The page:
Conversely, relocating the residents lounge to the ground floor could result in future residents being exposed to poor air quality. Mitigation measures such as nitrogen oxide filtration would be required to prevent significant health
impacts on residents using the lounge.
It is likely that these mitigation measures would not support windows in the lounge being openable. However, it should be noted that the residents lounge is not required by policy but is proposed as additional to the private internal space of residents’ homes and the private and communal external amenity space provided.
Residents could choose whether to make use of it, and would be less likely to use it for prolonged periods of time compared to their own homes and the external spaces. In these circumstances, it is considered that non-openable windows would be acceptable.
The necessary mitigation measures could be secured by the following proposed additional condition:
“Condition 29: Prior to first occupation or use of the development, further details of air quality mitigation measures required to ensure acceptable air quality levels in the residents’ lounge, shall be submitted to and approved in writing by the local planning authority.
The development shall thereafter be carried out in accordance with the approved details.
Reason: To ensure an acceptable standard of air quality for residents is achieved within the development.”
The proposed scheme also delivers significant planning benefits over and above those secured in the consented scheme, principally the increased number of affordable homes and increased amount of industrial floorspace. Although the development has not been demonstrated to be Air Quality Positive, these factors,taken together with the fallback position and proposed mitigation measures outlined above, are considered to outweigh the harm caused by this limited conflict with policy in this case.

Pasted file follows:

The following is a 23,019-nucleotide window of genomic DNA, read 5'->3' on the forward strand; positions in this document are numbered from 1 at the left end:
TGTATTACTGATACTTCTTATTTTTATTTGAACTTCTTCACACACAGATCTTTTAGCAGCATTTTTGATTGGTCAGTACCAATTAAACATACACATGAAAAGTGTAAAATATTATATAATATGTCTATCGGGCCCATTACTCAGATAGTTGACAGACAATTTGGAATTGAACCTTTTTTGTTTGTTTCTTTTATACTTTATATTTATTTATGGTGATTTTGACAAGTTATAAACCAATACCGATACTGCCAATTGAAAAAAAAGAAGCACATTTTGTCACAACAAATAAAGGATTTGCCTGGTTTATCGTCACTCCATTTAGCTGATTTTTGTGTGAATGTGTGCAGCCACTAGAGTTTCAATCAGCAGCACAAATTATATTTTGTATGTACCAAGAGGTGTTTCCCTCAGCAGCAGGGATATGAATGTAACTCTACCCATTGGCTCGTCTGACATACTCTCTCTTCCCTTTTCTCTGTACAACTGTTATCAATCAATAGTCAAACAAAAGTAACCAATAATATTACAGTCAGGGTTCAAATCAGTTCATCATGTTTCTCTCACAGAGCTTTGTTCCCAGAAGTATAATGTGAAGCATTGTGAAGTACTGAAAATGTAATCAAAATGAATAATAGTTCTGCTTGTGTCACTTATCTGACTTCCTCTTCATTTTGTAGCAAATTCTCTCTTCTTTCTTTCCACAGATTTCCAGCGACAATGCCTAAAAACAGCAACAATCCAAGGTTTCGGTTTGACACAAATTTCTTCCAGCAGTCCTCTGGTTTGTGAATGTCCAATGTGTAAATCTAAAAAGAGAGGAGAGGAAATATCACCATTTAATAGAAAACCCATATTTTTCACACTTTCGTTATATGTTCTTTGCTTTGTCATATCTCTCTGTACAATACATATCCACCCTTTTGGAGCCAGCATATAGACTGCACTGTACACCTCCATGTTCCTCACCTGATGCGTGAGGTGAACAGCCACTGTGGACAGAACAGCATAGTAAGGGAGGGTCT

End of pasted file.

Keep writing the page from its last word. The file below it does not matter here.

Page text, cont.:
Amendments to plan numbers (Condition 2):
Minor amendments to the list of approved plans are proposed.
These reflect the submission of an existing site plan to aid CIL calculations, and minor alterations to the elevational drawings including amendments to fenestration detailing. These alterations would have a negligible impact on the overall design quality and appearance of the proposal and are not considered to
Recommendation: Remains to GRANT PERMISSION subject to conditions and s106 obligations as set out in the Committee Report and the additional Condition 29 proposed above
The proposal for affordable housing is NOT 'a policy-compliant mix of tenures', as claimed in the Report to the Committee!
"Intermediate" homes, such as shared ownership should not be more than 30% of the "so called" affordable housing in a proposed development, but 119 out of 173 is nearly 69%.
Even 30% is too high a policy figure, as the "evidence base" behind the Local Plan policies showed that the projected "housing need" in Brent for shared ownership "affordable homes" was just under 15%.
What with this, and the questionable arguments for what is "acceptable" over air quality for future residents, how can Planning Officers honestly recommend this application for acceptance?
It is yet another example of Brent agreeing an application for "x" number of homes, then the developer (having got its foot in the door) coming back with another application for "x + y" homes on the same site. Overdevelopment at its worst, and yet Brent approves it time and again.